Here is the a news story about Tramine from two days ago:
49ers’ Tramaine Brock faces tall order
By Cam Inman
SANTA CLARA — Injured cornerback Nnamdi Asomugha has been impressed by what he’s seen from his replacement, Tramaine Brock, who’s expected to be the 49ers’ No. 3 cornerback for a second straight game Sunday night.
“He’s played well ever since I’ve been here. He’s quick,” said Asomugha, an 11th-year veteran who joined the 49ers in April.
Brock, who’s 5-foot-10, will need his speed Sunday night to help keep track of Houston Texans star Andre Johnson, who’s 6-3.
“I like that matchup. (Brock) is an aggressive corner, and he’s not going to back down by any means,” safety Eric Reid said. “We’re going to depend on him to do his job.”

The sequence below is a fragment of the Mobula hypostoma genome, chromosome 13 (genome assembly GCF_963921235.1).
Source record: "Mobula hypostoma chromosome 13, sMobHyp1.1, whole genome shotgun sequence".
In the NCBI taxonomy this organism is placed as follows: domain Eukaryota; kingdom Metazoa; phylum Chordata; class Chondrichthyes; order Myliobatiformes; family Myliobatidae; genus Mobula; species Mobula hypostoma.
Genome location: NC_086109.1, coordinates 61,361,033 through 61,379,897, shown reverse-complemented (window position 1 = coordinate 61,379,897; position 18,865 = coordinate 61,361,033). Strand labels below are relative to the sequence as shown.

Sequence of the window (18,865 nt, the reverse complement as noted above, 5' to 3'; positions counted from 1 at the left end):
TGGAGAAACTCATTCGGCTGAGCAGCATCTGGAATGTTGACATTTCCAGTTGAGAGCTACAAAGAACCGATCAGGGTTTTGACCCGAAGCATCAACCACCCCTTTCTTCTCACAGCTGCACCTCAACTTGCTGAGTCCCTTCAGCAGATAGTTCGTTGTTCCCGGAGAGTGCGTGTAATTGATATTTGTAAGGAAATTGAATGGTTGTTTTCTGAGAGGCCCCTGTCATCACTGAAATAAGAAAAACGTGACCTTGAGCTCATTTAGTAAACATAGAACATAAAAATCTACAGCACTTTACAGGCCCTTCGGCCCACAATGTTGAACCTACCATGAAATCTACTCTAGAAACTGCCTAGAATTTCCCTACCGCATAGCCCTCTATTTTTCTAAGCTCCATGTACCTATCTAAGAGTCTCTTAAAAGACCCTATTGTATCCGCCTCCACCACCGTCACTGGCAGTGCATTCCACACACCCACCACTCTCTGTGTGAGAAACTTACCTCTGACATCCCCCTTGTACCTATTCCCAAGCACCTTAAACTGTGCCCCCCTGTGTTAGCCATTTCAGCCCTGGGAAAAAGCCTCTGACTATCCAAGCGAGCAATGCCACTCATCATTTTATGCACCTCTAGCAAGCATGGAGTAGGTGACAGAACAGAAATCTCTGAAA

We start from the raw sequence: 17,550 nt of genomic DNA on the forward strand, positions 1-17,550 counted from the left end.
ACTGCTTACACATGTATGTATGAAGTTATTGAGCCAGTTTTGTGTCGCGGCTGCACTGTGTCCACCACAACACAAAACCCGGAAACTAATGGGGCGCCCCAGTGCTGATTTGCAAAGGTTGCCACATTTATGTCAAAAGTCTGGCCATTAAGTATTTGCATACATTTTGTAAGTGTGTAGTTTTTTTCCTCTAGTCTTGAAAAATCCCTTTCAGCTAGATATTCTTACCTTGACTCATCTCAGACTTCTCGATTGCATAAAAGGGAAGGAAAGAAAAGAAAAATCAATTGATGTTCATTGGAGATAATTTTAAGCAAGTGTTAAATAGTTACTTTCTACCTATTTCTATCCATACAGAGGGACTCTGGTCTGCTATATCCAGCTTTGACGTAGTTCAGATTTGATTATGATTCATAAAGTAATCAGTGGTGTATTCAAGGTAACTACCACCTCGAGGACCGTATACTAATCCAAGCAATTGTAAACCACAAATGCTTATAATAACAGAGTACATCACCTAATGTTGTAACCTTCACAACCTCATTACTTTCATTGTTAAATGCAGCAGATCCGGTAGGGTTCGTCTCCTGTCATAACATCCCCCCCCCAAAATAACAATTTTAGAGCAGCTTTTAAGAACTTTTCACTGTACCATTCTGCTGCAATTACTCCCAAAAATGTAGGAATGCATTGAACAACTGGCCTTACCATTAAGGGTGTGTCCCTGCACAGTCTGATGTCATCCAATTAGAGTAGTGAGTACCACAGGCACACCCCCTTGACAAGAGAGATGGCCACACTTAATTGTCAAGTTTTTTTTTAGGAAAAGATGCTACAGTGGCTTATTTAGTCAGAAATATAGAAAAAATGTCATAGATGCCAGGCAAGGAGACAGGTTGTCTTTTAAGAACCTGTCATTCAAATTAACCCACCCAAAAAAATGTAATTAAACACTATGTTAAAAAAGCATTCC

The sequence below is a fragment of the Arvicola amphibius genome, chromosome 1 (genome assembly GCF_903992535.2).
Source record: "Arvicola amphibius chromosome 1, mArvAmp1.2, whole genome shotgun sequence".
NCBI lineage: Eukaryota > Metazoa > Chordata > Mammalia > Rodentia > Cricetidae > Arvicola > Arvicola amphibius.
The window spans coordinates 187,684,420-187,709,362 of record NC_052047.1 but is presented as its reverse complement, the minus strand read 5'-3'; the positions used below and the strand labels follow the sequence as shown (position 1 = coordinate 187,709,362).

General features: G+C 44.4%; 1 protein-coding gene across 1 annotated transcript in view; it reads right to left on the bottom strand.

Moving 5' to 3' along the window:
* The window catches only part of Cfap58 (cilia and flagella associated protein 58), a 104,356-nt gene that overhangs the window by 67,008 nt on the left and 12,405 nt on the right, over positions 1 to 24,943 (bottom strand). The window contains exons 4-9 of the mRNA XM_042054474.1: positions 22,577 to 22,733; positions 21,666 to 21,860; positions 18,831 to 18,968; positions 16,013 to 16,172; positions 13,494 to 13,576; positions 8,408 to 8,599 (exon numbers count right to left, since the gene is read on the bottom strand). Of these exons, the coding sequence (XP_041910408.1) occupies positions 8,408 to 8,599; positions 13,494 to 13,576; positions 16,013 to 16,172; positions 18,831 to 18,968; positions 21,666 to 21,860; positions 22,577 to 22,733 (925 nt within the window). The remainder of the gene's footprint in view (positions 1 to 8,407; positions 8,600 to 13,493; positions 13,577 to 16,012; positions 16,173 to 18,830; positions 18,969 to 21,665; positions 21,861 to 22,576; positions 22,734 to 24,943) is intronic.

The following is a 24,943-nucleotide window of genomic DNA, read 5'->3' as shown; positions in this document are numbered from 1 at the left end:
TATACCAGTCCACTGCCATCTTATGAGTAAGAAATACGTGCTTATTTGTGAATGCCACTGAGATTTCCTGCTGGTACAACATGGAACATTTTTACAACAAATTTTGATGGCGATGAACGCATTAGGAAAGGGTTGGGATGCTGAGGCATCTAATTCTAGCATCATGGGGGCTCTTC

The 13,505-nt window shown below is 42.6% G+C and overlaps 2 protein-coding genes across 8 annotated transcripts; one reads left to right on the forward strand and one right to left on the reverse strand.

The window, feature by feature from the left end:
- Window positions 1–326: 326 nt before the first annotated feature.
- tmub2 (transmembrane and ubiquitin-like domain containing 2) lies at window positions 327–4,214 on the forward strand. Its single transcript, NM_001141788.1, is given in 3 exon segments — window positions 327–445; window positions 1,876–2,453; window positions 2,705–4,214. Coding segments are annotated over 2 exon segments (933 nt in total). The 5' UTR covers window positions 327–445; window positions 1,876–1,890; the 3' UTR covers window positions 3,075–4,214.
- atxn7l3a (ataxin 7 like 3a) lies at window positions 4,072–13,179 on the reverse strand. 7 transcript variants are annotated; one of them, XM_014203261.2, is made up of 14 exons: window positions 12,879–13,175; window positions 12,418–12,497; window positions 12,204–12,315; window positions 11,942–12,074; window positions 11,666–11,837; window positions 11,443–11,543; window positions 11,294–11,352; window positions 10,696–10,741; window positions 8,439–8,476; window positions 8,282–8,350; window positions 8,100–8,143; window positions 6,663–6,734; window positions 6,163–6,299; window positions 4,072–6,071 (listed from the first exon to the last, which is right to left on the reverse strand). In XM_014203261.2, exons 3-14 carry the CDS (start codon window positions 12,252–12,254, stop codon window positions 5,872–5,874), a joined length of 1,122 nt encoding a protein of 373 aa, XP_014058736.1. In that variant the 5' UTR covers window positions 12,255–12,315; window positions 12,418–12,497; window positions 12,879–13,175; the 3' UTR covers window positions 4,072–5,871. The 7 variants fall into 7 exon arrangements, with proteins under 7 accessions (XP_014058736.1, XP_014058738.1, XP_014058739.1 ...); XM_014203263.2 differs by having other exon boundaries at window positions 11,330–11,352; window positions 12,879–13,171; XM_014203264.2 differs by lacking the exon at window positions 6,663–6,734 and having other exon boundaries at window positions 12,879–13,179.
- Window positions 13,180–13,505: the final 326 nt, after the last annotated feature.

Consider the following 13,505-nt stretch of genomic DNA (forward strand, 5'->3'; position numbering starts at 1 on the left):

Johnson is listed as questionable because of a shin injury, but he told Houston-area reporters: “It’s all right. I’m playing. That’s all that matters.”
Johnson ranks first in NFL history with 81.8 receiving yards per game.
Brock played well in the 49ers’ win at St. Louis on Sept. 26, tipping a third-down pass that Donte Whitner snagged for an interception in the 49ers end zone. “That was a very critical play at that time and he made that,” defensive coordinator Vic Fangio said. “And he made some other good plays.”
Brock had been limited to special-teams snaps through the 49ers’ first three games. A fourth-year veteran, he’s playing this season on the one-year, $1,323,000 million tender he received as a restricted free agent. That’s a higher salary than starter Tarell Brown ($925,000) and Asomugha ($1 million)